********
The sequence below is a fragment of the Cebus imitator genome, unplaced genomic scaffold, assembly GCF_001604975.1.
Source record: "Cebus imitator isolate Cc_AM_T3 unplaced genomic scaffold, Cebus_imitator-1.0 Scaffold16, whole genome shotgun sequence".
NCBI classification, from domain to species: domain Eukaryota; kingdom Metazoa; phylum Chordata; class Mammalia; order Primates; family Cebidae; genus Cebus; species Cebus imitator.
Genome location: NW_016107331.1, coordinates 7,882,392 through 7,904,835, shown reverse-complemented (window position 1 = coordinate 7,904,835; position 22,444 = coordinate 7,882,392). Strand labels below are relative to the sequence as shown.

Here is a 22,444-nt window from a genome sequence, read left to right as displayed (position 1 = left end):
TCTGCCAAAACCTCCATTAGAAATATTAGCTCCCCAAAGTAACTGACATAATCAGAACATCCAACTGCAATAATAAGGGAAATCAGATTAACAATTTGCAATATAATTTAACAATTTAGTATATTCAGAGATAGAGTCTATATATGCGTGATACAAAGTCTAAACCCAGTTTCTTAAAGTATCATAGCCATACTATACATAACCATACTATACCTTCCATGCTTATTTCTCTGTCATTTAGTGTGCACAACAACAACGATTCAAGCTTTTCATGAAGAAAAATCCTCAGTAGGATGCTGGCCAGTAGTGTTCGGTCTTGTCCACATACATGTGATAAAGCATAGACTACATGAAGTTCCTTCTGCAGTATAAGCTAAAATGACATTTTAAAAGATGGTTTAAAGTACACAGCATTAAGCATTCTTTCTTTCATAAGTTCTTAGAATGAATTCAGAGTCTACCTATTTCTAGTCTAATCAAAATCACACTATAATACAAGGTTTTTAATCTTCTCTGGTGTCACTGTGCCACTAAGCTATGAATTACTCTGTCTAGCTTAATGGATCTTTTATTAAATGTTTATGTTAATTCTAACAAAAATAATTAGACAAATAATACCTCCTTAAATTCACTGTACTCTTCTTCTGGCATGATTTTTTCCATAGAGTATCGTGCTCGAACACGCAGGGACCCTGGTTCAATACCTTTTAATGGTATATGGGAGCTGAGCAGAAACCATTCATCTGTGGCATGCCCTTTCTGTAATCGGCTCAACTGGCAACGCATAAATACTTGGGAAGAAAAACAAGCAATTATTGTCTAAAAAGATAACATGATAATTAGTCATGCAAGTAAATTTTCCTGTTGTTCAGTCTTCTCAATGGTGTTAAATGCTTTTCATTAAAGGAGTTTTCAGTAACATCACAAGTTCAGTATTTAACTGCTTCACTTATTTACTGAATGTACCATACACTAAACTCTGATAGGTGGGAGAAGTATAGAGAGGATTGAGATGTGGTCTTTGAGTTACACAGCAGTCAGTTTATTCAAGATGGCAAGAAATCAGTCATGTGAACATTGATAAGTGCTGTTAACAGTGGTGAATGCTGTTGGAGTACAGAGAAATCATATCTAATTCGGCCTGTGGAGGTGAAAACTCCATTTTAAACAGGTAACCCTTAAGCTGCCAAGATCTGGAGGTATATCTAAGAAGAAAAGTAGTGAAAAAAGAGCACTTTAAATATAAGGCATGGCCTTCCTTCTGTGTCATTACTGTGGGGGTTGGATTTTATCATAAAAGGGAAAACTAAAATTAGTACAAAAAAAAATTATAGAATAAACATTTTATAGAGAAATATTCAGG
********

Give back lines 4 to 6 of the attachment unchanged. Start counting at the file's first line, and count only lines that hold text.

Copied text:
Genome location: NW_016107331.1, coordinates 7,882,392 through 7,904,835, shown reverse-complemented (window position 1 = coordinate 7,904,835; position 22,444 = coordinate 7,882,392). Strand labels below are relative to the sequence as shown.

Here is a 22,444-nt window from a genome sequence, read left to right as displayed (position 1 = left end):
TCTGCCAAAACCTCCATTAGAAATATTAGCTCCCCAAAGTAACTGACATAATCAGAACATCCAACTGCAATAATAAGGGAAATCAGATTAACAATTTGCAATATAATTTAACAATTTAGTATATTCAGAGATAGAGTCTATATATGCGTGATACAAAGTCTAAACCCAGTTTCTTAAAGTATCATAGCCATACTATACATAACCATACTATACCTTCCATGCTTATTTCTCTGTCATTTAGTGTGCACAACAACAACGATTCAAGCTTTTCATGAAGAAAAATCCTCAGTAGGATGCTGGCCAGTAGTGTTCGGTCTTGTCCACATACATGTGATAAAGCATAGACTACATGAAGTTCCTTCTGCAGTATAAGCTAAAATGACATTTTAAAAGATGGTTTAAAGTACACAGCATTAAGCATTCTTTCTTTCATAAGTTCTTAGAATGAATTCAGAGTCTACCTATTTCTAGTCTAATCAAAATCACACTATAATACAAGGTTTTTAATCTTCTCTGGTGTCACTGTGCCACTAAGCTATGAATTACTCTGTCTAGCTTAATGGATCTTTTATTAAATGTTTATGTTAATTCTAACAAAAATAATTAGACAAATAATACCTCCTTAAATTCACTGTACTCTTCTTCTGGCATGATTTTTTCCATAGAGTATCGTGCTCGAACACGCAGGGACCCTGGTTCAATACCTTTTAATGGTATATGGGAGCTGAGCAGAAACCATTCATCTGTGGCATGCCCTTTCTGTAATCGGCTCAACTGGCAACGCATAAATACTTGGGAAGAAAAACAAGCAATTATTGTCTAAAAAGATAACATGATAATTAGTCATGCAAGTAAATTTTCCTGTTGTTCAGTCTTCTCAATGGTGTTAAATGCTTTTCATTAAAGGAGTTTTCAGTAACATCACAAGTTCAGTATTTAACTGCTTCACTTATTTACTGAATGTACCATACACTAAACTCTGATAGGTGGGAGAAGTATAGAGAGGATTGAGATGTGGTCTTTGAGTTACACAGCAGTCAGTTTATTCAAGATGGCAAGAAATCAGTCATGTGAACATTGATAAGTGCTGTTAACAGTGGTGAATGCTGTTGGAGTACAGAGAAATCATATCTAATTCGGCCTGTGGAGGTGAAAACTCCATTTTAAACAGGTAACCCTTAAGCTGCCAAGATCTGGAGGTATATCTAAGAAGAAAAGTAGTGAAAAAAGAGCACTTTAAATATAAGGCATGGCCTTCCTTCTGTGTCATTACTGTGGGGGTTGGATTTTATCATAAAAGGGAAAACTAAAATTAGTACAAAAAAAAATTATAGAATAAACATTTTATAGAGAAATATTCAGG